Why is the world of app development in love with React Native?

Ever since mobile phones have become more powerful in terms of their battery capacity, their processing power and the OSes that they run on them, mobiles have been running more and more versatile apps. This has been fuelled by the open source community of Android developers, helped partly by the iOS development community as well. As of October 2018, there are 2.1 million apps in the Google Play Store and around 2 million apps in the App Store. This is an unprecedented number of apps, and this number is only set to grow in the next few years.

For many years now, there has been a huge push to code android apps in Java, and iOS apps in either Swift or Objective-C. This led to having different development teams and software stacks for all these different app ecosystems. This meant having different CI/CD pipelines, different change cycles, and different development teams for each of these platforms. With the possible advent of other devices and operating systems like smartwatches, smart TVs, smart kitchenware, this app ecosystem was about to explode and be rendered unmanageable. Cross-platform app development became a problem to be solved.

Thankfully, Facebook recognized this predicament and came up with a fantastic solution which was based on the powerful React Web development framework. React is a framework created by Facebook for data-driven web interfaces. React provides a component-driven architecture which uses a declarative syntax and is easily extensible.

In 2012 Mark Zuckerberg commented,

“The biggest mistake we made as a company was betting too much on HTML5 as opposed to Native”.

Facebook was running an internal hackathon project, that used React’s core, and javascript language, using which, one could write apps for mobile devices. Which was later named as React Native and was announced at Facebook’s React.js conference in February 2015. In March of 2015, Facebook announced at F8 conference that React Native is open and available on GitHub.

And then suddenly, the IT world was abuzz with excitement around React Native. Everyone wanted to build an application in React Native, and React Native developers started getting hired in huge numbers.

The React Native is rapidly gaining popularity over other frameworks

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To understand why this buzz is justified, and why we should develop applications in React Native, let’s take a step back and understand some basics.

What exactly is React Native?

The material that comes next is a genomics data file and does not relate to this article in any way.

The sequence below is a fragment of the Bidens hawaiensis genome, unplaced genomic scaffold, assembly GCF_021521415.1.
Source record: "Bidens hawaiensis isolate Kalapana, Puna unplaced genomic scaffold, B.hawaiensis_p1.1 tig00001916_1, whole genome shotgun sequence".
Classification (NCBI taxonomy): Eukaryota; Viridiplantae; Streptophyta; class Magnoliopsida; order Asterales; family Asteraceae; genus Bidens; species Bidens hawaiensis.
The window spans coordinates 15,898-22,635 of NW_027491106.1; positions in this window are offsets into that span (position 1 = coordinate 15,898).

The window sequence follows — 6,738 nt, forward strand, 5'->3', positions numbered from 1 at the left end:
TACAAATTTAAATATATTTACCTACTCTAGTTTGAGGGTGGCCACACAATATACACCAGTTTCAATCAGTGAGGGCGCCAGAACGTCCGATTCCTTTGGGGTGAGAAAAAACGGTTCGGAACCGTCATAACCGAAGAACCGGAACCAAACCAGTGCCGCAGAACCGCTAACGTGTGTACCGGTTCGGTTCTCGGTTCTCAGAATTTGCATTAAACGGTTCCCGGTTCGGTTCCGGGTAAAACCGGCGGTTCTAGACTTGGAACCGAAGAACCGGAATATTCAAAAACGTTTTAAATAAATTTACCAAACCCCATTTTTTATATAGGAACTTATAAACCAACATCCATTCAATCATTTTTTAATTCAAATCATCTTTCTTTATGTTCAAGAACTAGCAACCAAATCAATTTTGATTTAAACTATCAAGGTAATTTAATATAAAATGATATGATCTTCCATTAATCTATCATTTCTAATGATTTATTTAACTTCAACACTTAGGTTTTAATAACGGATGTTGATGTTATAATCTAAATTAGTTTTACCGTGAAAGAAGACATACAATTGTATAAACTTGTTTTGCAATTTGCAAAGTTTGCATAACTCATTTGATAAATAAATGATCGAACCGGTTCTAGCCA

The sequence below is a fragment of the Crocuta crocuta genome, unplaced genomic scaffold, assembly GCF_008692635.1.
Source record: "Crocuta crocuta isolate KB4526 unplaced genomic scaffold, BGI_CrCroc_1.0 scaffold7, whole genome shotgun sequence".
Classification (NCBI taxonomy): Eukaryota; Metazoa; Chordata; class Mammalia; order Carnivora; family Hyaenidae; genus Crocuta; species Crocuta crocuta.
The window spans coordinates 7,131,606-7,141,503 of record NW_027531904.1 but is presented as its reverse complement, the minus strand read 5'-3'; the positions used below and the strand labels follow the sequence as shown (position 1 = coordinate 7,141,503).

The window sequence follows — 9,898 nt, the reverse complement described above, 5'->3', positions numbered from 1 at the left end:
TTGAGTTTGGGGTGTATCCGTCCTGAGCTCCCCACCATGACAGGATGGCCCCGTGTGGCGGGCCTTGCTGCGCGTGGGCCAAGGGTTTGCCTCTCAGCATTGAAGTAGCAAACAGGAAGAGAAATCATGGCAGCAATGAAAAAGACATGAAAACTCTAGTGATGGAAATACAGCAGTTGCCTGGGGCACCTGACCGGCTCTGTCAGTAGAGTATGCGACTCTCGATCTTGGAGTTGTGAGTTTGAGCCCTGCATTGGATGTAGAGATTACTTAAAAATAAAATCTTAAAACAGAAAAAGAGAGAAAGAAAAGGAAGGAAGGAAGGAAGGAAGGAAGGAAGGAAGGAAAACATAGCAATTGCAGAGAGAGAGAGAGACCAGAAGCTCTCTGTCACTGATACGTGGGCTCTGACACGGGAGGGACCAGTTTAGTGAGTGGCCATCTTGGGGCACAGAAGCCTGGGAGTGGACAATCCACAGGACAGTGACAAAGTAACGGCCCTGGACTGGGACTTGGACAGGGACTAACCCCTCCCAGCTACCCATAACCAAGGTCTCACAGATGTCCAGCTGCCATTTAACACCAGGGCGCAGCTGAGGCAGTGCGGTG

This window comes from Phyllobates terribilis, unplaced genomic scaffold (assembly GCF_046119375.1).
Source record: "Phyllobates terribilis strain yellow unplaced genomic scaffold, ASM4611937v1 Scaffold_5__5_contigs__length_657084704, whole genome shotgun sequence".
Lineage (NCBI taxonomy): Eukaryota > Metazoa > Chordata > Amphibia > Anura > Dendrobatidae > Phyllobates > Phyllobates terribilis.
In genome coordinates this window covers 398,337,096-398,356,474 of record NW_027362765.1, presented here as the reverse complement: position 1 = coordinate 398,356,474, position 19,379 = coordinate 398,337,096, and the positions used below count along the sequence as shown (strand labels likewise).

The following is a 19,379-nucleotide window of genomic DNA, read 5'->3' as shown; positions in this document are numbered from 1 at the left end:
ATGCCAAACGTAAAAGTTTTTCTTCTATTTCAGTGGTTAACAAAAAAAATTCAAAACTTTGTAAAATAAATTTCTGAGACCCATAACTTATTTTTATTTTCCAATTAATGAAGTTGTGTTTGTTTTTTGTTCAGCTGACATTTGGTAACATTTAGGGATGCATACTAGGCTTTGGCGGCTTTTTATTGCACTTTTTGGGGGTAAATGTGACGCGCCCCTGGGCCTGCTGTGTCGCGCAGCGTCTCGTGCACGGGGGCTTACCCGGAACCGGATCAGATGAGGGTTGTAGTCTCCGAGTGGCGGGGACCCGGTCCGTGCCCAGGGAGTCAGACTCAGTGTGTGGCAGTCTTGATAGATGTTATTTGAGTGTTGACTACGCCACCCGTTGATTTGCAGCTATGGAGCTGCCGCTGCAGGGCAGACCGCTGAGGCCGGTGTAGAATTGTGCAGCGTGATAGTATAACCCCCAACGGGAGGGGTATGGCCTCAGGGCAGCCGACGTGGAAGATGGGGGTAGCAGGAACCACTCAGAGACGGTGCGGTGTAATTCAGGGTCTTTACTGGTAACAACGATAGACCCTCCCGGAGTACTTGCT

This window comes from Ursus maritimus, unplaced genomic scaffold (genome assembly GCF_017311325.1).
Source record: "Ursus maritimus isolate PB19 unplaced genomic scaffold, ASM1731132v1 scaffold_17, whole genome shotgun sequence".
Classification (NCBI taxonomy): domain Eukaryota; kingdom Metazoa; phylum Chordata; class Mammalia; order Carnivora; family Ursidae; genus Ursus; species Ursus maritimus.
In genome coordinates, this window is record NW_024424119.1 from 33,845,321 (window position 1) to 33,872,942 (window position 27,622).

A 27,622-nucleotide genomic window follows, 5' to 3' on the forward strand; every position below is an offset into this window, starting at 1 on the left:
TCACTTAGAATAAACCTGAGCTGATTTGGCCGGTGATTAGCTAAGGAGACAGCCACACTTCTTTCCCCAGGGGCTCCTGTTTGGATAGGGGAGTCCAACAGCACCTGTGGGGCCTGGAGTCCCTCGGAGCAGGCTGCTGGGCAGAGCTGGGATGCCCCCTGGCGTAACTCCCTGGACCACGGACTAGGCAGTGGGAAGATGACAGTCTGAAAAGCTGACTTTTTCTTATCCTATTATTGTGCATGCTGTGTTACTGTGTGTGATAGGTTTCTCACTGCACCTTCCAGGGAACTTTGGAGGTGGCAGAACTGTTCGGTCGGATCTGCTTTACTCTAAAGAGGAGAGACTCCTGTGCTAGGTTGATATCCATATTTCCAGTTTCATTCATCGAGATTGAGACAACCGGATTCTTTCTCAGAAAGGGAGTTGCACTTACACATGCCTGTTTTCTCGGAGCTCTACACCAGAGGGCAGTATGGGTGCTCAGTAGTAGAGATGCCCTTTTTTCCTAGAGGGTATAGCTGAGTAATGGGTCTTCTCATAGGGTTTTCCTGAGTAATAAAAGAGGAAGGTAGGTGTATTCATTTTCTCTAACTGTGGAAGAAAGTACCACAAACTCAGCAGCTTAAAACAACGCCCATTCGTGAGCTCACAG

React Native is an open source framework which transfers the concepts of web development into mobile development. The apps you build with React Native aren’t just mobile web apps though. This is because React Native uses the exact fundamental UI building blocks that regular iOS and Android apps use. Instead of using Swift, Kotlin or Java, you can put the building blocks together using JavaScript. In contrast, frameworks like Ionic would end up creating just web apps for mobile, and you won’t get the native experience in the apps created by them.

Why is React Native so Useful?

React Native was created with“Learn Once, Write Anywhere”. With Javascript being the medium of development, the developers, don’t need to know multiple languages such as Swift, Kotlin, or Java. Neither they need to be adept at native iOS or Android development. Anyone with good Javascript knowledge can be easily on-boarded to React Native development with a little learning curve.

Facebook’s objective has been:

“To be able to develop a consistent set of goals and technologies that let us build applications using the same set of principles across whatever platform we want.”

Given this overarching objective, they set out to apply the same set of principles such as the virtual dom, layout engine, stateful components and many others of their React framework, to the iOS and Android platforms. The benefit of React Native is that if you understand how to build a React Native app for Android, you understand how to build a React Native app for iOS.

It’s truly – learn once, write anywhere!

Some of the Most Popular Apps in the Market Today Are Running on React Native partially or fully:

  • Facebook:

React Native in production at Facebook

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  • Bloomberg:

Bloomberg Used React Native

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  • Myntra:

Myntra exemplifies how an online shopping portal on mobile be like

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Some Major Benefits of Coding Apps with React Native

Some Major Benefits of Coding Apps with React Native

  • Reusable code: You need to now manage only one code base for both platforms. You can easily reuse code for across platforms during development.
  • Universal: Covers both iOS and Android.
  • Native development: React Native’s components which are reusable can compile directly to native. This will ensure that you get a more natural and native look and feel along with consistency.
  • Easy Integration: Incorporate React Native components into your existing app’s native code base. This means your app can still reuse a huge portion of native code, along with few modules written in React Native. Apps such as Facebook are known to Mix Native and React Native modules in their app.